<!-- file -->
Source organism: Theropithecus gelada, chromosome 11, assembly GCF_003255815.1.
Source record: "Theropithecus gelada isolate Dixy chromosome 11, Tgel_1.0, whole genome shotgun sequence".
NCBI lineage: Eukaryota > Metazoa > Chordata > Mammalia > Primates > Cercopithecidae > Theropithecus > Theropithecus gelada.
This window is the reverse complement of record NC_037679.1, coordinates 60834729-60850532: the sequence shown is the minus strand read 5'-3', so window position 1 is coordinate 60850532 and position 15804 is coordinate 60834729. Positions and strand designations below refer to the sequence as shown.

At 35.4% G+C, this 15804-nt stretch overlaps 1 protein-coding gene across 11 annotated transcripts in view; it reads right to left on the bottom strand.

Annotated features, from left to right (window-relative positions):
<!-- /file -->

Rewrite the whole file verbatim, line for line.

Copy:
Source organism: Theropithecus gelada, chromosome 11, assembly GCF_003255815.1.
Source record: "Theropithecus gelada isolate Dixy chromosome 11, Tgel_1.0, whole genome shotgun sequence".
NCBI lineage: Eukaryota > Metazoa > Chordata > Mammalia > Primates > Cercopithecidae > Theropithecus > Theropithecus gelada.
This window is the reverse complement of record NC_037679.1, coordinates 60834729-60850532: the sequence shown is the minus strand read 5'-3', so window position 1 is coordinate 60850532 and position 15804 is coordinate 60834729. Positions and strand designations below refer to the sequence as shown.

At 35.4% G+C, this 15804-nt stretch overlaps 1 protein-coding gene across 11 annotated transcripts in view; it reads right to left on the bottom strand.

Annotated features, from left to right (window-relative positions):